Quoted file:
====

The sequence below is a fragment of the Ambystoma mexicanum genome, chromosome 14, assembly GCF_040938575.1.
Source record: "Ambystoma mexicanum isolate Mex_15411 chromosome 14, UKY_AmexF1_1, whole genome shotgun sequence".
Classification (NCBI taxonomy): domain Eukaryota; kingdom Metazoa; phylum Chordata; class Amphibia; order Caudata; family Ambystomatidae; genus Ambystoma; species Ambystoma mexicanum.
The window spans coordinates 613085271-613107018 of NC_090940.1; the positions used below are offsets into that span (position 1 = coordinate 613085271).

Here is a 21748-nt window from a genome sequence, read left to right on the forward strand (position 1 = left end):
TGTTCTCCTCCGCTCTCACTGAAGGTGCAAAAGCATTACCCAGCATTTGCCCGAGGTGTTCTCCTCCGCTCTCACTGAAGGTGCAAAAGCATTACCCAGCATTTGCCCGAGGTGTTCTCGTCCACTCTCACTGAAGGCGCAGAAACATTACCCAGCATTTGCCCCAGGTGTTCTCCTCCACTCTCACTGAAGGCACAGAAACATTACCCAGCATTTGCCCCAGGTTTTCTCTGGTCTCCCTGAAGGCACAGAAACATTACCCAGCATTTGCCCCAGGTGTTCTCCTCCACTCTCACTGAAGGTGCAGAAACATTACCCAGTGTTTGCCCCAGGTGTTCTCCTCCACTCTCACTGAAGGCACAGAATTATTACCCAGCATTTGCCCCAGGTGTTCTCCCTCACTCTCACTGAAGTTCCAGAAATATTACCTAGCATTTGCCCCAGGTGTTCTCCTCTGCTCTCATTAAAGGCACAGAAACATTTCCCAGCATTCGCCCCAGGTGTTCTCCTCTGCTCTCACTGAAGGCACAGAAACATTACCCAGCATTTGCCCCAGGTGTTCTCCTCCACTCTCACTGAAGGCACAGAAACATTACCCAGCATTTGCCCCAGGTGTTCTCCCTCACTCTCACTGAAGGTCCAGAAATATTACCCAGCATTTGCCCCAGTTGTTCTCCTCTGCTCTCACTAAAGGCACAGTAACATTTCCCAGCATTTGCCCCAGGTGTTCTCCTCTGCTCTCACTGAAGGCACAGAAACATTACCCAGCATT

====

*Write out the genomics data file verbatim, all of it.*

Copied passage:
The sequence below is a fragment of the Ambystoma mexicanum genome, chromosome 14, assembly GCF_040938575.1.
Source record: "Ambystoma mexicanum isolate Mex_15411 chromosome 14, UKY_AmexF1_1, whole genome shotgun sequence".
Classification (NCBI taxonomy): domain Eukaryota; kingdom Metazoa; phylum Chordata; class Amphibia; order Caudata; family Ambystomatidae; genus Ambystoma; species Ambystoma mexicanum.
The window spans coordinates 613085271-613107018 of NC_090940.1; the positions used below are offsets into that span (position 1 = coordinate 613085271).

Here is a 21748-nt window from a genome sequence, read left to right on the forward strand (position 1 = left end):
TGTTCTCCTCCGCTCTCACTGAAGGTGCAAAAGCATTACCCAGCATTTGCCCGAGGTGTTCTCCTCCGCTCTCACTGAAGGTGCAAAAGCATTACCCAGCATTTGCCCGAGGTGTTCTCGTCCACTCTCACTGAAGGCGCAGAAACATTACCCAGCATTTGCCCCAGGTGTTCTCCTCCACTCTCACTGAAGGCACAGAAACATTACCCAGCATTTGCCCCAGGTTTTCTCTGGTCTCCCTGAAGGCACAGAAACATTACCCAGCATTTGCCCCAGGTGTTCTCCTCCACTCTCACTGAAGGTGCAGAAACATTACCCAGTGTTTGCCCCAGGTGTTCTCCTCCACTCTCACTGAAGGCACAGAATTATTACCCAGCATTTGCCCCAGGTGTTCTCCCTCACTCTCACTGAAGTTCCAGAAATATTACCTAGCATTTGCCCCAGGTGTTCTCCTCTGCTCTCATTAAAGGCACAGAAACATTTCCCAGCATTCGCCCCAGGTGTTCTCCTCTGCTCTCACTGAAGGCACAGAAACATTACCCAGCATTTGCCCCAGGTGTTCTCCTCCACTCTCACTGAAGGCACAGAAACATTACCCAGCATTTGCCCCAGGTGTTCTCCCTCACTCTCACTGAAGGTCCAGAAATATTACCCAGCATTTGCCCCAGTTGTTCTCCTCTGCTCTCACTAAAGGCACAGTAACATTTCCCAGCATTTGCCCCAGGTGTTCTCCTCTGCTCTCACTGAAGGCACAGAAACATTACCCAGCATT